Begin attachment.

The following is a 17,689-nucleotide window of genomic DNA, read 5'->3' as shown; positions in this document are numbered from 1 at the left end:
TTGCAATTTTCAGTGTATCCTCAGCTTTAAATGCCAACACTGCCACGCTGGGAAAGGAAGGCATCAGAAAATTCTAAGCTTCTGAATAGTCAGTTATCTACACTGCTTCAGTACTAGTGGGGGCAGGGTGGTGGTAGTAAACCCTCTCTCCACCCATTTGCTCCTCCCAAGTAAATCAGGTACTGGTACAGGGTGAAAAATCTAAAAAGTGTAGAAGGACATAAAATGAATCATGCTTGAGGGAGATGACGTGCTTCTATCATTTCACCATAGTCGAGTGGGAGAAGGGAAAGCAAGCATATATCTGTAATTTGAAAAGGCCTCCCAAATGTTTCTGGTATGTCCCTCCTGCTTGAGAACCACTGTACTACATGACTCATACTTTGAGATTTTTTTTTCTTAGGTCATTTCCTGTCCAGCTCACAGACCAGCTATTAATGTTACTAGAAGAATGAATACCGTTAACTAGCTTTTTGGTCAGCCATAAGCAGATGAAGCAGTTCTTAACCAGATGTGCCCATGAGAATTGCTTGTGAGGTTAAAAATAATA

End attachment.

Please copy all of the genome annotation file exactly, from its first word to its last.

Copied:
The following is a 17,689-nucleotide window of genomic DNA, read 5'->3' as shown; positions in this document are numbered from 1 at the left end:
TTGCAATTTTCAGTGTATCCTCAGCTTTAAATGCCAACACTGCCACGCTGGGAAAGGAAGGCATCAGAAAATTCTAAGCTTCTGAATAGTCAGTTATCTACACTGCTTCAGTACTAGTGGGGGCAGGGTGGTGGTAGTAAACCCTCTCTCCACCCATTTGCTCCTCCCAAGTAAATCAGGTACTGGTACAGGGTGAAAAATCTAAAAAGTGTAGAAGGACATAAAATGAATCATGCTTGAGGGAGATGACGTGCTTCTATCATTTCACCATAGTCGAGTGGGAGAAGGGAAAGCAAGCATATATCTGTAATTTGAAAAGGCCTCCCAAATGTTTCTGGTATGTCCCTCCTGCTTGAGAACCACTGTACTACATGACTCATACTTTGAGATTTTTTTTTCTTAGGTCATTTCCTGTCCAGCTCACAGACCAGCTATTAATGTTACTAGAAGAATGAATACCGTTAACTAGCTTTTTGGTCAGCCATAAGCAGATGAAGCAGTTCTTAACCAGATGTGCCCATGAGAATTGCTTGTGAGGTTAAAAATAATA